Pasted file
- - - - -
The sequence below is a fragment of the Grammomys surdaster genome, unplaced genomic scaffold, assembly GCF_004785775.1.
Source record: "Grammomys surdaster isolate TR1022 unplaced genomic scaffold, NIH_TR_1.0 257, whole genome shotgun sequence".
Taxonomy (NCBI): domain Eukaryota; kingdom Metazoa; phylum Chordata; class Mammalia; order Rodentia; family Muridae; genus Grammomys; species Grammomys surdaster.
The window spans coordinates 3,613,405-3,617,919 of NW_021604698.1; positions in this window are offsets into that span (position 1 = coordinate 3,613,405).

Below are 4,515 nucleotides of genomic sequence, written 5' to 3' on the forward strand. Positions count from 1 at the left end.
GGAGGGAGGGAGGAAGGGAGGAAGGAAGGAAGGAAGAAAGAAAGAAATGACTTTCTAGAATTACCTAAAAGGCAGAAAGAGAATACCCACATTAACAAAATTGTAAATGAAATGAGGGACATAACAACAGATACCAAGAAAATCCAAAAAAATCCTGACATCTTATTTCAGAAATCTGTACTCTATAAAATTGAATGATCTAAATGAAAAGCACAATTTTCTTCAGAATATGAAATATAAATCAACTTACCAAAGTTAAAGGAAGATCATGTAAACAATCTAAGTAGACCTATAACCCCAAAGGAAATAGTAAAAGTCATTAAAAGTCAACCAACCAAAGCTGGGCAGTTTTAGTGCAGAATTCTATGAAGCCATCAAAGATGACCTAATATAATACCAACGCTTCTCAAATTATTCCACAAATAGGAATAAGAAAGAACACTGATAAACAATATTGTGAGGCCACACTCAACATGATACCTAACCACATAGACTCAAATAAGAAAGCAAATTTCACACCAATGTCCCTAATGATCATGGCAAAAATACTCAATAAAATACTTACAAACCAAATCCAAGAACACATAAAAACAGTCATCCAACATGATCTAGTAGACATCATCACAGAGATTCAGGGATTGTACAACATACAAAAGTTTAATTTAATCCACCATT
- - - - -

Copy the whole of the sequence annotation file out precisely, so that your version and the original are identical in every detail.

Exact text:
The sequence below is a fragment of the Grammomys surdaster genome, unplaced genomic scaffold, assembly GCF_004785775.1.
Source record: "Grammomys surdaster isolate TR1022 unplaced genomic scaffold, NIH_TR_1.0 257, whole genome shotgun sequence".
Taxonomy (NCBI): domain Eukaryota; kingdom Metazoa; phylum Chordata; class Mammalia; order Rodentia; family Muridae; genus Grammomys; species Grammomys surdaster.
The window spans coordinates 3,613,405-3,617,919 of NW_021604698.1; positions in this window are offsets into that span (position 1 = coordinate 3,613,405).

Below are 4,515 nucleotides of genomic sequence, written 5' to 3' on the forward strand. Positions count from 1 at the left end.
GGAGGGAGGGAGGAAGGGAGGAAGGAAGGAAGGAAGAAAGAAAGAAATGACTTTCTAGAATTACCTAAAAGGCAGAAAGAGAATACCCACATTAACAAAATTGTAAATGAAATGAGGGACATAACAACAGATACCAAGAAAATCCAAAAAAATCCTGACATCTTATTTCAGAAATCTGTACTCTATAAAATTGAATGATCTAAATGAAAAGCACAATTTTCTTCAGAATATGAAATATAAATCAACTTACCAAAGTTAAAGGAAGATCATGTAAACAATCTAAGTAGACCTATAACCCCAAAGGAAATAGTAAAAGTCATTAAAAGTCAACCAACCAAAGCTGGGCAGTTTTAGTGCAGAATTCTATGAAGCCATCAAAGATGACCTAATATAATACCAACGCTTCTCAAATTATTCCACAAATAGGAATAAGAAAGAACACTGATAAACAATATTGTGAGGCCACACTCAACATGATACCTAACCACATAGACTCAAATAAGAAAGCAAATTTCACACCAATGTCCCTAATGATCATGGCAAAAATACTCAATAAAATACTTACAAACCAAATCCAAGAACACATAAAAACAGTCATCCAACATGATCTAGTAGACATCATCACAGAGATTCAGGGATTGTACAACATACAAAAGTTTAATTTAATCCACCATT